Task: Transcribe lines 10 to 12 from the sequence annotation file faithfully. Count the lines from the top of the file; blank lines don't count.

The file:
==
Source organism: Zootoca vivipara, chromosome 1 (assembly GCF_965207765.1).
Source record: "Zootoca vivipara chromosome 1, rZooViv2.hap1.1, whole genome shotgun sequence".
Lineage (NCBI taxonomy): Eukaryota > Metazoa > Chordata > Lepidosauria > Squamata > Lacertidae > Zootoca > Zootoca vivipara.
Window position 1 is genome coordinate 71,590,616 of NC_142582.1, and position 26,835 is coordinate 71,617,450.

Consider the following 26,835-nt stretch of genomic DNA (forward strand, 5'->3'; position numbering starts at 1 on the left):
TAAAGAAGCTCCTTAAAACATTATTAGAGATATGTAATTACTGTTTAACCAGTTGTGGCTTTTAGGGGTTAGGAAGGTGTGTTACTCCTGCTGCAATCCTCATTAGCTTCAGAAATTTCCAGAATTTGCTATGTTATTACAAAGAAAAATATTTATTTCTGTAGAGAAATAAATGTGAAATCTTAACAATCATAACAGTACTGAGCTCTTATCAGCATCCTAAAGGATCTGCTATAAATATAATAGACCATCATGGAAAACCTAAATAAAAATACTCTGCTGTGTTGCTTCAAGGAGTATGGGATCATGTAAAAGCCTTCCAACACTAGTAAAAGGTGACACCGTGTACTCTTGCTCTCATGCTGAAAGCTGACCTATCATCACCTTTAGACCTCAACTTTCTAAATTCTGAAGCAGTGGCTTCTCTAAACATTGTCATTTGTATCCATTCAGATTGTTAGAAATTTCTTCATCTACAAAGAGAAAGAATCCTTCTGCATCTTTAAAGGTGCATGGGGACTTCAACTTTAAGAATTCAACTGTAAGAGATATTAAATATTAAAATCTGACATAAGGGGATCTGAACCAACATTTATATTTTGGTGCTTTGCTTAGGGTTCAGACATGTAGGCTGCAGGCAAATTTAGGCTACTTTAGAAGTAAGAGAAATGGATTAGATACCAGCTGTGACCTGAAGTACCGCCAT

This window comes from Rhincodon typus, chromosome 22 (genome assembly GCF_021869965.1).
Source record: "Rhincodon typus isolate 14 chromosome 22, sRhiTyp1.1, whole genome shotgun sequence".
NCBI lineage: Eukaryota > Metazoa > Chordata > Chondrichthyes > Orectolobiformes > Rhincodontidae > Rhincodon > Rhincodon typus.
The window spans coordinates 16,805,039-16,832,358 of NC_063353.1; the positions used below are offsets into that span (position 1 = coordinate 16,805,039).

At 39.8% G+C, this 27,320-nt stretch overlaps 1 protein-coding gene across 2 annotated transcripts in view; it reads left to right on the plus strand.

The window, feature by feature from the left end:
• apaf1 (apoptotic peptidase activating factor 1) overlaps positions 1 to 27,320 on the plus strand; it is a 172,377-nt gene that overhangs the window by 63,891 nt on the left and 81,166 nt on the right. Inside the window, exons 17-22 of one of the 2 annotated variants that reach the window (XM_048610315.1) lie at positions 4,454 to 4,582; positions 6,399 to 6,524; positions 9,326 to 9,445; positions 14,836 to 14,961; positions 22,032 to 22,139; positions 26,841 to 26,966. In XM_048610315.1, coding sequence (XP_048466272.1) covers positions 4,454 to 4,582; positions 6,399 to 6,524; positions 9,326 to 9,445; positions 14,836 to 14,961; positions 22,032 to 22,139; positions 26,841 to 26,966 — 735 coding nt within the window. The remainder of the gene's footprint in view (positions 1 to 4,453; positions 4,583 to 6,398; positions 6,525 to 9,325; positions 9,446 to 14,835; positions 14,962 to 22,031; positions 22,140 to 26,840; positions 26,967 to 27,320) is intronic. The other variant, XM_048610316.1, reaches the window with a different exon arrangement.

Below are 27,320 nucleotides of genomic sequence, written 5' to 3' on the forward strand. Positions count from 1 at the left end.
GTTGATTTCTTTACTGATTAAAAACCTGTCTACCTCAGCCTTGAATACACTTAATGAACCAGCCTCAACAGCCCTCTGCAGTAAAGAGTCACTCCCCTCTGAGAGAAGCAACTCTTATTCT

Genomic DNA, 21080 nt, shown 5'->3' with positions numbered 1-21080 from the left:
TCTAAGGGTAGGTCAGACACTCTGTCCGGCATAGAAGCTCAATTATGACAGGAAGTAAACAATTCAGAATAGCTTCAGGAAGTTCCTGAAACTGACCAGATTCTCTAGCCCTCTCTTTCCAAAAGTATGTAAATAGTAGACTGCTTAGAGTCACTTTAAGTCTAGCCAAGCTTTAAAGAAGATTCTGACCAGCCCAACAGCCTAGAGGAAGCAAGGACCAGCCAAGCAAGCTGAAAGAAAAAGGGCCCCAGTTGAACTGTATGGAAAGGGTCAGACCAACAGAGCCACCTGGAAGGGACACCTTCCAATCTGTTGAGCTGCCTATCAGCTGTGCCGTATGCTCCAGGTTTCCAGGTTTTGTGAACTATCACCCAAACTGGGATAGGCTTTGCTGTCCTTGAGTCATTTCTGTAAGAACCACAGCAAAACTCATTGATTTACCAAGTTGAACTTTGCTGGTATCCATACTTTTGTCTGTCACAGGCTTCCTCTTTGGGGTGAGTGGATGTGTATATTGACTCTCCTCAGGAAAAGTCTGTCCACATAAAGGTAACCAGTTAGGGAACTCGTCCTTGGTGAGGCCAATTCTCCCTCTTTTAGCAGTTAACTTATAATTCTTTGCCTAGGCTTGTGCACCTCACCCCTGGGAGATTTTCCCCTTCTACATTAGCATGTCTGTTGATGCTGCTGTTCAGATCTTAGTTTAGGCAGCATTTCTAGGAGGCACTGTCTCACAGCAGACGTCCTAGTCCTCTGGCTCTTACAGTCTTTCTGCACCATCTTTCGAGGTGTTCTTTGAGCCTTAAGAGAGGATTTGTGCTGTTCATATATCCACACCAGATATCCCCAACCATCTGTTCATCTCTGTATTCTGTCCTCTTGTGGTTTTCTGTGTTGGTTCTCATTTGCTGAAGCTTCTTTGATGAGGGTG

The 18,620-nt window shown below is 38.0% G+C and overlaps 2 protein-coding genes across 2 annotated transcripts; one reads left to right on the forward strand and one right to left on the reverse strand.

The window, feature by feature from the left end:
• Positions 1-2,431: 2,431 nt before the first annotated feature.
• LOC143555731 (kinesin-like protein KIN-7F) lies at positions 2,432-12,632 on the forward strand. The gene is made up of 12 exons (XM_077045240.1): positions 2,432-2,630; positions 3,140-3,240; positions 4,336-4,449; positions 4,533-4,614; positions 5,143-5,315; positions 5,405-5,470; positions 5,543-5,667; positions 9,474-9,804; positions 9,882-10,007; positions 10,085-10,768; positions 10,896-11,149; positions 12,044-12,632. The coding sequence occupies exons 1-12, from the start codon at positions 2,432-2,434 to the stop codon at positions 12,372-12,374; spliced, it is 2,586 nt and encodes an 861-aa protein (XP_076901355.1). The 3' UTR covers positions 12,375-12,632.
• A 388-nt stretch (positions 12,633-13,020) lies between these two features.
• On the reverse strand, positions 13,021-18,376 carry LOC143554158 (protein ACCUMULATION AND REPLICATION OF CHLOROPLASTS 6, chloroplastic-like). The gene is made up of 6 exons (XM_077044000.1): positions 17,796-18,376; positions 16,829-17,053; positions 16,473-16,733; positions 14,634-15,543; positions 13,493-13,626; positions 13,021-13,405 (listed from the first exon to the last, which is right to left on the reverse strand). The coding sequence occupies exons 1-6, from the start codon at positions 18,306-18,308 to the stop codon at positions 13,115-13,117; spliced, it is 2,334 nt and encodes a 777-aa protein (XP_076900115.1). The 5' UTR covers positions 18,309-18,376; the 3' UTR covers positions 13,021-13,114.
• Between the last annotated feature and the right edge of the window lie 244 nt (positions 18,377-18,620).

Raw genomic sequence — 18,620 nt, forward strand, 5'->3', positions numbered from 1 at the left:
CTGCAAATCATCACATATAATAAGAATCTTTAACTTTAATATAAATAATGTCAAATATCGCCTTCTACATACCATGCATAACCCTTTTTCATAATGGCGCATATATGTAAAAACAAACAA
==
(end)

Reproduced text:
The window spans coordinates 16,805,039-16,832,358 of NC_063353.1; the positions used below are offsets into that span (position 1 = coordinate 16,805,039).

At 39.8% G+C, this 27,320-nt stretch overlaps 1 protein-coding gene across 2 annotated transcripts in view; it reads left to right on the plus strand.

The window, feature by feature from the left end: